529 U.S. 598 (2000), argued 11 Jan. 2000, decided 15 May 2000 by vote of 5 to 4; Rehnquist for the Court, Thomas concurring, Souter and Breyer in dissent.
The 1994 Violence Against Women Act (VAWA) was the product of four years of congressional hearings that documented the prevalence of violence against women, its impact on the nation, and the states’ failure to protect women from such crimes. Citing specific evidence of a substantial effect on the nation's economy and bias in the state justice systems, Congress used its authority under the Commerce Clause and section 5 of the Fourteenth Amendment to enact the Civil Rights Remedy of VAWA (section 3981). The Civil Rights Remedy enabled victims of gender-based violence to sue their assailants in state or federal court for compensatory or punitive damages, declaratory or injunctive relief, and attorney fees.
One of the few women to use the Civil Rights Remedy was Christy Bronzkala. After allegedly being gang raped by Antonio Morrison and James Crawford in a Virginia Polytechnic dorm room, Bronzkala filed a complaint under the school's sexual assault policy. After the school's repeated failure to provide justice or relief, Bronzkala sued her assailants in federal court.
Affirming the decision of the Fourth Circuit Court, the Supreme Court narrowly ruled the Civil Rights Remedy of VAWA unconstitutional. Evaluating the same factors considered in United States v. Lopez (1995), the majority found violence against women to be noneconomic in nature and outside Congress’ legislative jurisdiction. Writing for the Court, Justice William H. Rehnquist emphasized that gender-based violence was a local issue and therefore inappropriate for federal legislation. Additionally, the majority explained that section 5 of the Fourteenth Amendment applied only to states and therefore legislation directed at private persons was outside Congress’ section 5 enforcement power.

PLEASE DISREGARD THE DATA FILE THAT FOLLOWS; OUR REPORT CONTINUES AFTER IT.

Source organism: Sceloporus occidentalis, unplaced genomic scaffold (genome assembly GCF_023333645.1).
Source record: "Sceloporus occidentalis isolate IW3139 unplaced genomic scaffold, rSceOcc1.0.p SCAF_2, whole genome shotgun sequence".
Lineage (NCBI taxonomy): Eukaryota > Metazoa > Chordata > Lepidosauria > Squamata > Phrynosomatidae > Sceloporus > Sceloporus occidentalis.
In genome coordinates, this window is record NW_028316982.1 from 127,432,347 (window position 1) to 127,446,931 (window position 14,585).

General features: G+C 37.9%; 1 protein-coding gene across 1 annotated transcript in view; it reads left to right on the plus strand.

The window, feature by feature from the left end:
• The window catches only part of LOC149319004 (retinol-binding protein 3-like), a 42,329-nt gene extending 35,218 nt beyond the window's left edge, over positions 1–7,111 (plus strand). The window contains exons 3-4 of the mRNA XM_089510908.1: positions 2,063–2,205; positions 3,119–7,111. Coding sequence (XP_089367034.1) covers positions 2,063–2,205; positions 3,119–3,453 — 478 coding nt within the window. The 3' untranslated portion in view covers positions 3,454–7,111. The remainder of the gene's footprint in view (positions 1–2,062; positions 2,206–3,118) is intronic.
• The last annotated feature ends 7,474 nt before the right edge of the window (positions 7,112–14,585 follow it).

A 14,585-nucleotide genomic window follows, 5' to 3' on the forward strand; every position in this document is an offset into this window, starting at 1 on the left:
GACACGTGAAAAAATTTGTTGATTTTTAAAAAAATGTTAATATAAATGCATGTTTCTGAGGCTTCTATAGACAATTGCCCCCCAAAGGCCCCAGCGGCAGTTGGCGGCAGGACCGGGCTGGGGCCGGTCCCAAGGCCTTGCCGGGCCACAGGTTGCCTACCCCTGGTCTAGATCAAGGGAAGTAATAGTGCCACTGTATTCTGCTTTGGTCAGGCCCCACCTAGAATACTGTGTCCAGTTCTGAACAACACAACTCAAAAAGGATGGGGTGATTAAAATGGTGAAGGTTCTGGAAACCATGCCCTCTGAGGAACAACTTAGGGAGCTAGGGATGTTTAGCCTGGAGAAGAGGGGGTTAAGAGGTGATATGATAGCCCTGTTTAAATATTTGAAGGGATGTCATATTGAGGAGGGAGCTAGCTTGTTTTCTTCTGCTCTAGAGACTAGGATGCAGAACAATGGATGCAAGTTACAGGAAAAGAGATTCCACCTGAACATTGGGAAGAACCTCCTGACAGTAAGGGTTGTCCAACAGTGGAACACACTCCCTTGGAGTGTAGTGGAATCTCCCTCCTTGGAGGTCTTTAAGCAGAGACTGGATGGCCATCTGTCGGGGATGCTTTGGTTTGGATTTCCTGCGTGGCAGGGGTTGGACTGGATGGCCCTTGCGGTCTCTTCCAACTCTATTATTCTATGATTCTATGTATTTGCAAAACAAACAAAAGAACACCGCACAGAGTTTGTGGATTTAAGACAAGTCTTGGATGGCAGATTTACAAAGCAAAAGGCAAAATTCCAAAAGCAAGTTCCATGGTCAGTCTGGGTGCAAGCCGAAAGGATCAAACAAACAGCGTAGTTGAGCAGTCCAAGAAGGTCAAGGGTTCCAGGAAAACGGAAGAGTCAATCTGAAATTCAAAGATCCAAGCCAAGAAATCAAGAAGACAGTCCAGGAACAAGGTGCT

The dissenting justices argued that Congress had full authority under the Commerce Clause to enact the Civil Rights Remedy. Referring to the “mountain of data” collected by Congress, the Court found that Congress had sufficient support to conclude that gender-based violence affected interstate commerce. Additionally, the dissenters argued that by rejecting Congress’ findings and focusing on the noneconomic nature of the activity, the majority was ignoring prior precedent and replacing Congress’ judgment with its own. In a separate dissent, Justice Stephen Breyer argued that a rule that requires an economic/noneconomic distinction for regulated activity is unworkable.
Morrison has played an important role in the continual battle over the balance of federal and state power. Mirroring the decision made in Lopez, Morrison marked a sharp change in the Court's interpretation of the Commerce Clause. It was the first time since the New Deal the Court rejected congressional findings that an activity affected interstate commerce. Along with limiting Congress’ power under the Commerce Clause, the decision also further restrained the use of section 5 of the Fourteenth Amendment for the progression of civil rights.